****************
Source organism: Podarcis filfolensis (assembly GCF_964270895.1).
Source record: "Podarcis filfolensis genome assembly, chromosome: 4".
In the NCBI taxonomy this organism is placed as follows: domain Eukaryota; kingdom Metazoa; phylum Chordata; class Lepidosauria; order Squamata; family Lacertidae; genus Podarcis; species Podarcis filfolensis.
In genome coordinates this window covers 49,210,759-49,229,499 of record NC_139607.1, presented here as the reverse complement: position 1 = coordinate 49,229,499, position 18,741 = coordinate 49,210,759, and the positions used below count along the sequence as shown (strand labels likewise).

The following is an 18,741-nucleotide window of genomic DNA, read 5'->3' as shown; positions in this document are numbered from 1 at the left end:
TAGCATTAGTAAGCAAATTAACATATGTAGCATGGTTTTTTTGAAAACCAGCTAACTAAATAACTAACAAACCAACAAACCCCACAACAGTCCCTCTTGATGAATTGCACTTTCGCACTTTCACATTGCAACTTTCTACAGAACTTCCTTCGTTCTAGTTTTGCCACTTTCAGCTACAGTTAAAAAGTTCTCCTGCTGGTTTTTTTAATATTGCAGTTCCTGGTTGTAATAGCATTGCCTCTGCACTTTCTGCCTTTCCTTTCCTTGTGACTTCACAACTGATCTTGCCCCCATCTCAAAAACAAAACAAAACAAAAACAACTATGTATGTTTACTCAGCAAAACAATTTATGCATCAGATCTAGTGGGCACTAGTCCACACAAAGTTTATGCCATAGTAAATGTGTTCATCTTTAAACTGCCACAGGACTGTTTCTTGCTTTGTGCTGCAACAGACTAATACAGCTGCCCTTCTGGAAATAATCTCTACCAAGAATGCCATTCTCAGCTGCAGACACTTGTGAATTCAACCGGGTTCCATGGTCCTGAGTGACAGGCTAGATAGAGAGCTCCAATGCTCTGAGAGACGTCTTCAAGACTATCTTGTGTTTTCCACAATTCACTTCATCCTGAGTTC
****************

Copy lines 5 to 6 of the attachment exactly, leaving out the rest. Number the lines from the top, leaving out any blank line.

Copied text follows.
The following is an 18,741-nucleotide window of genomic DNA, read 5'->3' as shown; positions in this document are numbered from 1 at the left end:
TAGCATTAGTAAGCAAATTAACATATGTAGCATGGTTTTTTTGAAAACCAGCTAACTAAATAACTAACAAACCAACAAACCCCACAACAGTCCCTCTTGATGAATTGCACTTTCGCACTTTCACATTGCAACTTTCTACAGAACTTCCTTCGTTCTAGTTTTGCCACTTTCAGCTACAGTTAAAAAGTTCTCCTGCTGGTTTTTTTAATATTGCAGTTCCTGGTTGTAATAGCATTGCCTCTGCACTTTCTGCCTTTCCTTTCCTTGTGACTTCACAACTGATCTTGCCCCCATCTCAAAAACAAAACAAAACAAAAACAACTATGTATGTTTACTCAGCAAAACAATTTATGCATCAGATCTAGTGGGCACTAGTCCACACAAAGTTTATGCCATAGTAAATGTGTTCATCTTTAAACTGCCACAGGACTGTTTCTTGCTTTGTGCTGCAACAGACTAATACAGCTGCCCTTCTGGAAATAATCTCTACCAAGAATGCCATTCTCAGCTGCAGACACTTGTGAATTCAACCGGGTTCCATGGTCCTGAGTGACAGGCTAGATAGAGAGCTCCAATGCTCTGAGAGACGTCTTCAAGACTATCTTGTGTTTTCCACAATTCACTTCATCCTGAGTTC